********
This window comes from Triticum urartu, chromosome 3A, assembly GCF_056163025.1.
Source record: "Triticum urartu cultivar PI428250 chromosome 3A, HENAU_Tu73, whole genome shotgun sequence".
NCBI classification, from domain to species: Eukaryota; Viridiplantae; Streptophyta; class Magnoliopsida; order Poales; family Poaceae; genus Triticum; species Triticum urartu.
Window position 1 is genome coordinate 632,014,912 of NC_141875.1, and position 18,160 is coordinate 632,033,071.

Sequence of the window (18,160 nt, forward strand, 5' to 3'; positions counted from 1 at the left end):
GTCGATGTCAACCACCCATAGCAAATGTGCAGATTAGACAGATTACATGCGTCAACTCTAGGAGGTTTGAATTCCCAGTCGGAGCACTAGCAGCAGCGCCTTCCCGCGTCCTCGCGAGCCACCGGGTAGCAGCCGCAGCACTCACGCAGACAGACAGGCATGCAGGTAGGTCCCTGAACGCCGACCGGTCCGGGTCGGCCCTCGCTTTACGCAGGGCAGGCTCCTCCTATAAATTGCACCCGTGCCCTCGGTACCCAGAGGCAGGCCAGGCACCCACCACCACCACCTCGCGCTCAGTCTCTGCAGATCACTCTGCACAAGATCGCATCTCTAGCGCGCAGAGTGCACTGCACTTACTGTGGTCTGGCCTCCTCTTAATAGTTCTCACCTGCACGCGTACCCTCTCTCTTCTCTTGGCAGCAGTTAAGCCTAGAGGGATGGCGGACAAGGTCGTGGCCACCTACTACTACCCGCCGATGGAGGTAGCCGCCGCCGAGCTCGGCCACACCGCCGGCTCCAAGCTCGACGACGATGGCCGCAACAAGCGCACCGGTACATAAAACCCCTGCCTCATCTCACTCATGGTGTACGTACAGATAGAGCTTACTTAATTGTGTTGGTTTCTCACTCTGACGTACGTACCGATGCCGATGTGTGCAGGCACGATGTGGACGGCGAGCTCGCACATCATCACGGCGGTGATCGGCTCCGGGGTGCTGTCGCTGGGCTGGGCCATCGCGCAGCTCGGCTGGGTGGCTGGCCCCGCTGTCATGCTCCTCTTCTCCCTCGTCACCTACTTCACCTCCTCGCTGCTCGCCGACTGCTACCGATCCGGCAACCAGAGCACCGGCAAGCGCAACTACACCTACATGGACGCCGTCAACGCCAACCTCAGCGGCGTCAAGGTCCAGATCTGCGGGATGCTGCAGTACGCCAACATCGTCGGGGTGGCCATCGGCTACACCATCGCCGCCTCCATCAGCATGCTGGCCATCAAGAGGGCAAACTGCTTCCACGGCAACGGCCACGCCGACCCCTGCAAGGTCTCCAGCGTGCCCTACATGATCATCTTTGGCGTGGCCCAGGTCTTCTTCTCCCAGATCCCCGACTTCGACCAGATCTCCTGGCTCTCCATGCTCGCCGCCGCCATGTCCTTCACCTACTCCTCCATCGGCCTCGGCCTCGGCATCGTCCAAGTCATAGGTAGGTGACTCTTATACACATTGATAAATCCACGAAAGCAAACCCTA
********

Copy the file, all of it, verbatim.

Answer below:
This window comes from Triticum urartu, chromosome 3A, assembly GCF_056163025.1.
Source record: "Triticum urartu cultivar PI428250 chromosome 3A, HENAU_Tu73, whole genome shotgun sequence".
NCBI classification, from domain to species: Eukaryota; Viridiplantae; Streptophyta; class Magnoliopsida; order Poales; family Poaceae; genus Triticum; species Triticum urartu.
Window position 1 is genome coordinate 632,014,912 of NC_141875.1, and position 18,160 is coordinate 632,033,071.

Sequence of the window (18,160 nt, forward strand, 5' to 3'; positions counted from 1 at the left end):
GTCGATGTCAACCACCCATAGCAAATGTGCAGATTAGACAGATTACATGCGTCAACTCTAGGAGGTTTGAATTCCCAGTCGGAGCACTAGCAGCAGCGCCTTCCCGCGTCCTCGCGAGCCACCGGGTAGCAGCCGCAGCACTCACGCAGACAGACAGGCATGCAGGTAGGTCCCTGAACGCCGACCGGTCCGGGTCGGCCCTCGCTTTACGCAGGGCAGGCTCCTCCTATAAATTGCACCCGTGCCCTCGGTACCCAGAGGCAGGCCAGGCACCCACCACCACCACCTCGCGCTCAGTCTCTGCAGATCACTCTGCACAAGATCGCATCTCTAGCGCGCAGAGTGCACTGCACTTACTGTGGTCTGGCCTCCTCTTAATAGTTCTCACCTGCACGCGTACCCTCTCTCTTCTCTTGGCAGCAGTTAAGCCTAGAGGGATGGCGGACAAGGTCGTGGCCACCTACTACTACCCGCCGATGGAGGTAGCCGCCGCCGAGCTCGGCCACACCGCCGGCTCCAAGCTCGACGACGATGGCCGCAACAAGCGCACCGGTACATAAAACCCCTGCCTCATCTCACTCATGGTGTACGTACAGATAGAGCTTACTTAATTGTGTTGGTTTCTCACTCTGACGTACGTACCGATGCCGATGTGTGCAGGCACGATGTGGACGGCGAGCTCGCACATCATCACGGCGGTGATCGGCTCCGGGGTGCTGTCGCTGGGCTGGGCCATCGCGCAGCTCGGCTGGGTGGCTGGCCCCGCTGTCATGCTCCTCTTCTCCCTCGTCACCTACTTCACCTCCTCGCTGCTCGCCGACTGCTACCGATCCGGCAACCAGAGCACCGGCAAGCGCAACTACACCTACATGGACGCCGTCAACGCCAACCTCAGCGGCGTCAAGGTCCAGATCTGCGGGATGCTGCAGTACGCCAACATCGTCGGGGTGGCCATCGGCTACACCATCGCCGCCTCCATCAGCATGCTGGCCATCAAGAGGGCAAACTGCTTCCACGGCAACGGCCACGCCGACCCCTGCAAGGTCTCCAGCGTGCCCTACATGATCATCTTTGGCGTGGCCCAGGTCTTCTTCTCCCAGATCCCCGACTTCGACCAGATCTCCTGGCTCTCCATGCTCGCCGCCGCCATGTCCTTCACCTACTCCTCCATCGGCCTCGGCCTCGGCATCGTCCAAGTCATAGGTAGGTGACTCTTATACACATTGATAAATCCACGAAAGCAAACCCTA